Residents in Richmond, California, are on edge after a slow-moving train derailed yards from a local elementary school ground.
The train was carrying pork, but residents said they are lucky because the cargo could have been explosive.
"My concern is how hazardous are the materials and how many million gallons are going through these neighborhoods?" resident Rhamat Ali said.
The train car derailed on Friday, right across the street from Ali's apartment on Richmond Parkway, near Pennsylvania Avenue.
Every day, trains carrying hazardous materials travel through Contra Costa County — the exact number is not made public.
The company that oversees the trains is called BNSF. The company said two trains carrying crude oil come through California once a month.
Contra Costa County Chief Environmental Health and Hazardous Materials Officer Randall Sawyer said crude oil can only off load in Richmond and Bakersfield.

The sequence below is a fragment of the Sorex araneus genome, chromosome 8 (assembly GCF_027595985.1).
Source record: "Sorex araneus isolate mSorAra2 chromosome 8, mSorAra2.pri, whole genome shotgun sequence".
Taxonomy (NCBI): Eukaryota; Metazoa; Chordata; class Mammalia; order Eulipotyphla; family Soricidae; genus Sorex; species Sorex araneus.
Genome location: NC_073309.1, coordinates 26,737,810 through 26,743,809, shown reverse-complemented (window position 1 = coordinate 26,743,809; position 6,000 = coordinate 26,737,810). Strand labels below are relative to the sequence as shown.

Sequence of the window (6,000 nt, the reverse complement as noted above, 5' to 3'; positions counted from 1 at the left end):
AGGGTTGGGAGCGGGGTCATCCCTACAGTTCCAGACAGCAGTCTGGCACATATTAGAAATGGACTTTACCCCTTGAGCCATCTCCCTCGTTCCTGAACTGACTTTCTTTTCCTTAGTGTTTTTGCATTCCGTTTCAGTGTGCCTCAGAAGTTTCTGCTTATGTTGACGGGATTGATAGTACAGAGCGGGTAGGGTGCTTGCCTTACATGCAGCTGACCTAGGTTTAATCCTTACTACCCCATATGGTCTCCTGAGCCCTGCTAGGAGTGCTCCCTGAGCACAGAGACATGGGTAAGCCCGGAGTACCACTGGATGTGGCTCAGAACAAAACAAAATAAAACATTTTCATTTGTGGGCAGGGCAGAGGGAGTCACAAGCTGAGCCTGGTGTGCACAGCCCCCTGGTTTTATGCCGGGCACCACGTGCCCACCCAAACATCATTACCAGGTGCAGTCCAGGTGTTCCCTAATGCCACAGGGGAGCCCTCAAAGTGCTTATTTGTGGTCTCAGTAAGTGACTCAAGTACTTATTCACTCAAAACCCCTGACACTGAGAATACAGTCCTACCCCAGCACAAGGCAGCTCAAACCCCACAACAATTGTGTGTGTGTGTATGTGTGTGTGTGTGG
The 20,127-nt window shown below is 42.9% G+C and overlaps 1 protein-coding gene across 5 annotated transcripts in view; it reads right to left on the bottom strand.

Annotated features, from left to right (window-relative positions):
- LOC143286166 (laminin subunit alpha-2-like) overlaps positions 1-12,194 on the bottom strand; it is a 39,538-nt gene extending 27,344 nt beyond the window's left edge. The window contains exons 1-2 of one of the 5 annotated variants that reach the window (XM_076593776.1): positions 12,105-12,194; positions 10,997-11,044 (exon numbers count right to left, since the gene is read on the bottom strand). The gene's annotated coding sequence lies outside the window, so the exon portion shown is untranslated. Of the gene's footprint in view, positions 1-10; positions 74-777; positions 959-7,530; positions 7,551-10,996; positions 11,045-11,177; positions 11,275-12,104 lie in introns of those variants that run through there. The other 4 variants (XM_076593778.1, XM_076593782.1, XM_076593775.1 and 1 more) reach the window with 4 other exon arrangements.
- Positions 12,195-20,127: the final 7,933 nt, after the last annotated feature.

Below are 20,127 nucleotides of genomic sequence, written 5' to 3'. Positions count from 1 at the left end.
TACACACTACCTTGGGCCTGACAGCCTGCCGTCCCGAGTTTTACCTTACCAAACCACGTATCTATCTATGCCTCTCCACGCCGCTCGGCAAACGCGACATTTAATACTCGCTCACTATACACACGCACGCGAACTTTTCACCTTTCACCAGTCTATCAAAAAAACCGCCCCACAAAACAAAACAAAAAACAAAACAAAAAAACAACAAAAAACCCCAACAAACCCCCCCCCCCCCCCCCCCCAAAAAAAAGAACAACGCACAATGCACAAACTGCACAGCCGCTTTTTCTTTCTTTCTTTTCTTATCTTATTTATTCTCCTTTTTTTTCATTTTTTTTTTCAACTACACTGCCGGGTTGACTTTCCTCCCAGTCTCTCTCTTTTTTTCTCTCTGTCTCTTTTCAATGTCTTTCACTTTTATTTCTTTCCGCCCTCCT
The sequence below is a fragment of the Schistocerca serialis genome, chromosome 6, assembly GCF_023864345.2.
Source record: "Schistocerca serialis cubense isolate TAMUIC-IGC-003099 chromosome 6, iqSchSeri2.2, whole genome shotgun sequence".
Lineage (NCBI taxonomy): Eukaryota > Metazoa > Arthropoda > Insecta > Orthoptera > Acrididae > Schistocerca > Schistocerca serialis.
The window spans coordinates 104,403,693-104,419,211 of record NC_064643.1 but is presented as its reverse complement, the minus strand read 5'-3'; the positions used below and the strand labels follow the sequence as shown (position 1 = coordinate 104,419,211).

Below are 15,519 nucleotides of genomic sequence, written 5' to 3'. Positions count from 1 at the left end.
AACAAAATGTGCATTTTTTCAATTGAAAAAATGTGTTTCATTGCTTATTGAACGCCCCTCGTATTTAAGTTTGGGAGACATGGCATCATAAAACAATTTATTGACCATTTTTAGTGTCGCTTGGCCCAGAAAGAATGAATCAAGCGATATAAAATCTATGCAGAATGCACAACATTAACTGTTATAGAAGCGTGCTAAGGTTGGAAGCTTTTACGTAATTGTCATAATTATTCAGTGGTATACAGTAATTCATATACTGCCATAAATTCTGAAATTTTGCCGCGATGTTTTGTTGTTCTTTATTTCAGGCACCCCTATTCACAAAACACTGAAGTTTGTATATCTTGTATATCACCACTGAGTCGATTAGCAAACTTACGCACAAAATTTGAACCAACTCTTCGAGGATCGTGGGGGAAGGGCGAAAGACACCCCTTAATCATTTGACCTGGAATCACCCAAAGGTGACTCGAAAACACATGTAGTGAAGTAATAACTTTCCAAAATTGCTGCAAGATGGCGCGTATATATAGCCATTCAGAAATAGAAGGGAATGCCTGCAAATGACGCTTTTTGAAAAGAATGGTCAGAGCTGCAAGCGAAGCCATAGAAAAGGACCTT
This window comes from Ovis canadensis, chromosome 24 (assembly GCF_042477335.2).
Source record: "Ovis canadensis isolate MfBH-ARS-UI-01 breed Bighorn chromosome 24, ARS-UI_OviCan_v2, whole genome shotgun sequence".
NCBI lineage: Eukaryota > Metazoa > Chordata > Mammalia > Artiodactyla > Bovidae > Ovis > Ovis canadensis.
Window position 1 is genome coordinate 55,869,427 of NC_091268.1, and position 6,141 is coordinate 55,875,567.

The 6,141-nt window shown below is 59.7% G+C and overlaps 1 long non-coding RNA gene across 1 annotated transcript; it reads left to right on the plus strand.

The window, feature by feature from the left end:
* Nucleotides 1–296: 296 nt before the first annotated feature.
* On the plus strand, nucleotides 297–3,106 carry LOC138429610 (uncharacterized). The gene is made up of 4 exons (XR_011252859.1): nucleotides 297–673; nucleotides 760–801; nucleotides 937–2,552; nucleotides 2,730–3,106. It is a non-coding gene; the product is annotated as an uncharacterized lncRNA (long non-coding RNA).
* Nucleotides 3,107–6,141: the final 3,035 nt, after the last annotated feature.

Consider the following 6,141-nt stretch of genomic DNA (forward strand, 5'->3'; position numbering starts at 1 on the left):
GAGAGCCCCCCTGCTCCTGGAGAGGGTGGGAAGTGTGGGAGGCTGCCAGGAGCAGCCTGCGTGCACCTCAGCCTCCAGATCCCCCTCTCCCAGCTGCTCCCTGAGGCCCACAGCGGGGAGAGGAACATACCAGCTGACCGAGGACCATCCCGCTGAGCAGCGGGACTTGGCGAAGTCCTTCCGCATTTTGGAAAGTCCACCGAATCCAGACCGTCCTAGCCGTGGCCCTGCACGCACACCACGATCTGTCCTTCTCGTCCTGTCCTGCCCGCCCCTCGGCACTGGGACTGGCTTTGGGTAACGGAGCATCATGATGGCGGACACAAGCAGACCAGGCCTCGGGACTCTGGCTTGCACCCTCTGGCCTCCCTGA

"It is a concern. One of the things for crude is it's going to be increased probably about 25 fold," Sawyer said. "There have been derailments where there's been fires. Things are happening to beef up train cars."
The BNSF spokesperson said the company spent $5 billion to improve its infrastructure and inspect railroad tracks in 28 states. The company plans to spend $6 billion to do the same next year.
But that's not enough for Ali, considering the thought of a possible derailment of a train carrying dangerous chemicals is too close to home.
"My major concerns is what is in those containers and what if they do fall?" he said. "And if they do fall, what will happen?"
BNSF plans to scrap the derailed boxcar and haul it away in the next few days.